Objective: The objective of this study was to determine the prevalence, incidence, and risk factors for genital and anal warts in HIV-negative homosexual men in Sydney.
Study design: The authors conducted a prospective cohort study. Participants were asked whether they had had genital and anal warts at each interview. Details of lifetime sexual contacts and sexual behaviors in the last 6 months were collected.
Results: Among 1,427 men recruited, 8.9% and 19.6% reported a history of genital and anal warts at baseline, respectively. Incidence rates for genital and anal warts were 0.94 and 1.92 per 100 person-years, respectively. In multivariate analysis, both incident genital and anal warts were associated with younger age. In addition, incident genital warts was associated with insertive fingering (P trend = 0.018), whereas incident anal warts was associated with insertive fingering (P trend = 0.007) and insertive fisting (P trend = 0.039).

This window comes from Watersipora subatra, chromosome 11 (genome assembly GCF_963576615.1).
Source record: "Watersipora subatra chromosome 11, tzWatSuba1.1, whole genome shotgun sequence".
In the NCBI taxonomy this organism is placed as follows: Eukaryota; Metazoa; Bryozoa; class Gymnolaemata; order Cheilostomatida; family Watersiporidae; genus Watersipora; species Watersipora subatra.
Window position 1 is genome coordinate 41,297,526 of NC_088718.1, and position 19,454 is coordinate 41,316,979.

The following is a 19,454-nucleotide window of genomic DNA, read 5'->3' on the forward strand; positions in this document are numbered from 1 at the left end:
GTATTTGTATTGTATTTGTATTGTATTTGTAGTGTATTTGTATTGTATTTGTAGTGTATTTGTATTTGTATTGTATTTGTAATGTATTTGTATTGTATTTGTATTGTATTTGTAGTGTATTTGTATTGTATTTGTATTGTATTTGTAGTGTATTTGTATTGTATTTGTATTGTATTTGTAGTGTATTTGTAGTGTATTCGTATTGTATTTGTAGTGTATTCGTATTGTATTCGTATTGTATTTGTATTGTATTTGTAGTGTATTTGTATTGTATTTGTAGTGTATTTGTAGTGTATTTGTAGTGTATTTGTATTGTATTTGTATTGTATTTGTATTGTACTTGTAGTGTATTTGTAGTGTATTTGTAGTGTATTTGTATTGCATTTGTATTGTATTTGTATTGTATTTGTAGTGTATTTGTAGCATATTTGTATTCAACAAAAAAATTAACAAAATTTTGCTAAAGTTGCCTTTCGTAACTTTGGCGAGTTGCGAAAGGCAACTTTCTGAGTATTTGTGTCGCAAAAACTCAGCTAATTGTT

Conclusions: Anal warts were twice as common as genital warts. Fingering and other manual sexual practices may be an important transmission route for both.